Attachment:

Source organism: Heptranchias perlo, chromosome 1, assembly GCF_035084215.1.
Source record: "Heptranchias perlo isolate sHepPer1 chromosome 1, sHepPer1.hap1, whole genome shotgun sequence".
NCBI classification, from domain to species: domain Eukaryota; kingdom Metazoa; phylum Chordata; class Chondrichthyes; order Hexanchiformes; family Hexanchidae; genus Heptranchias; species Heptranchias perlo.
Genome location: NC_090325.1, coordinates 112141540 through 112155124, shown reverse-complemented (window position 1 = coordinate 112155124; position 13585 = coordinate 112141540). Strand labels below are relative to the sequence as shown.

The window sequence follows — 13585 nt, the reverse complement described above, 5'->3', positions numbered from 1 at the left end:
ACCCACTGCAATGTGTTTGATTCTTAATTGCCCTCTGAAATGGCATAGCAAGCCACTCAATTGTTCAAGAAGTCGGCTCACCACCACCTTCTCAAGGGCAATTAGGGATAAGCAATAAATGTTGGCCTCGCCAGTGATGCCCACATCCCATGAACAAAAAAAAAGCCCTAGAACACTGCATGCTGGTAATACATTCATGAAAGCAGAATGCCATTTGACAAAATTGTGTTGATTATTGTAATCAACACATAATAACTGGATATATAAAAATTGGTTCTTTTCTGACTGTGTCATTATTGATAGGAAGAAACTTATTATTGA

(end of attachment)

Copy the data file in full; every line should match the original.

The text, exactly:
Source organism: Heptranchias perlo, chromosome 1, assembly GCF_035084215.1.
Source record: "Heptranchias perlo isolate sHepPer1 chromosome 1, sHepPer1.hap1, whole genome shotgun sequence".
NCBI classification, from domain to species: domain Eukaryota; kingdom Metazoa; phylum Chordata; class Chondrichthyes; order Hexanchiformes; family Hexanchidae; genus Heptranchias; species Heptranchias perlo.
Genome location: NC_090325.1, coordinates 112141540 through 112155124, shown reverse-complemented (window position 1 = coordinate 112155124; position 13585 = coordinate 112141540). Strand labels below are relative to the sequence as shown.

The window sequence follows — 13585 nt, the reverse complement described above, 5'->3', positions numbered from 1 at the left end:
ACCCACTGCAATGTGTTTGATTCTTAATTGCCCTCTGAAATGGCATAGCAAGCCACTCAATTGTTCAAGAAGTCGGCTCACCACCACCTTCTCAAGGGCAATTAGGGATAAGCAATAAATGTTGGCCTCGCCAGTGATGCCCACATCCCATGAACAAAAAAAAAGCCCTAGAACACTGCATGCTGGTAATACATTCATGAAAGCAGAATGCCATTTGACAAAATTGTGTTGATTATTGTAATCAACACATAATAACTGGATATATAAAAATTGGTTCTTTTCTGACTGTGTCATTATTGATAGGAAGAAACTTATTATTGA